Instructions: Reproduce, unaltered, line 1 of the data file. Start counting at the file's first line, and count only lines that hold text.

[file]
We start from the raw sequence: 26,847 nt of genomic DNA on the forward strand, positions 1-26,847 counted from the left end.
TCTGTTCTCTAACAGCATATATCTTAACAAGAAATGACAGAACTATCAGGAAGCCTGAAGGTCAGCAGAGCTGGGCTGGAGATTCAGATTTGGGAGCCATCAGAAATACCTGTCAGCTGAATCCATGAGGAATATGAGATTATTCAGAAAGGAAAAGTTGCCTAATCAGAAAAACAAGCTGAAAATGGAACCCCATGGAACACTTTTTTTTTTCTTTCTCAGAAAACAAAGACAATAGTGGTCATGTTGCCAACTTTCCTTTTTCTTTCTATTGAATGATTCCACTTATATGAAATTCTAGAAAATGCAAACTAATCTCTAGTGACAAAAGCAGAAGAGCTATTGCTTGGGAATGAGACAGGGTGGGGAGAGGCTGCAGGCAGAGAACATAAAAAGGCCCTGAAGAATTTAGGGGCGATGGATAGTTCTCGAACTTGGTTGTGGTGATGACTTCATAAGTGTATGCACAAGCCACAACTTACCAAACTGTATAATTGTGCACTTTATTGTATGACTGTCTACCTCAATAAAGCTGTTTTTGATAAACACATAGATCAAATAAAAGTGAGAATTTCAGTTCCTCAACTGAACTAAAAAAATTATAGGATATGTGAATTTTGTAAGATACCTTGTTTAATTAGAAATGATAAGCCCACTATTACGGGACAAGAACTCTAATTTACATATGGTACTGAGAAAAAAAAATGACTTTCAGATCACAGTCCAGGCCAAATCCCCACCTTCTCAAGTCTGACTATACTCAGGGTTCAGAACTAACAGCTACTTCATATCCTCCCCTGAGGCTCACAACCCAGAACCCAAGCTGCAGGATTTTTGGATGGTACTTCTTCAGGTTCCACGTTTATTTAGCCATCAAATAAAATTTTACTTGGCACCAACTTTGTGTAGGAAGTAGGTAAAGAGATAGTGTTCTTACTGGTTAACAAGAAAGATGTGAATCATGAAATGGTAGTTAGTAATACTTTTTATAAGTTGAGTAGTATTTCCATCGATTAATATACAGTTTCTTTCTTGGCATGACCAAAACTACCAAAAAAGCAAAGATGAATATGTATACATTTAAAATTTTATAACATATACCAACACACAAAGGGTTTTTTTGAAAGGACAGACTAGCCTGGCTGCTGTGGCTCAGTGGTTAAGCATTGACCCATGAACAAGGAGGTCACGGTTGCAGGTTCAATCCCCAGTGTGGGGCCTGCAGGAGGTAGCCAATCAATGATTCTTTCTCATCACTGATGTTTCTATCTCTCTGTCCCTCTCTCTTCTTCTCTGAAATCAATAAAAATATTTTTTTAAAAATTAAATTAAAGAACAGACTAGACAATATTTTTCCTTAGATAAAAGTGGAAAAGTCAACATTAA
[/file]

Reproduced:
We start from the raw sequence: 26,847 nt of genomic DNA on the forward strand, positions 1-26,847 counted from the left end.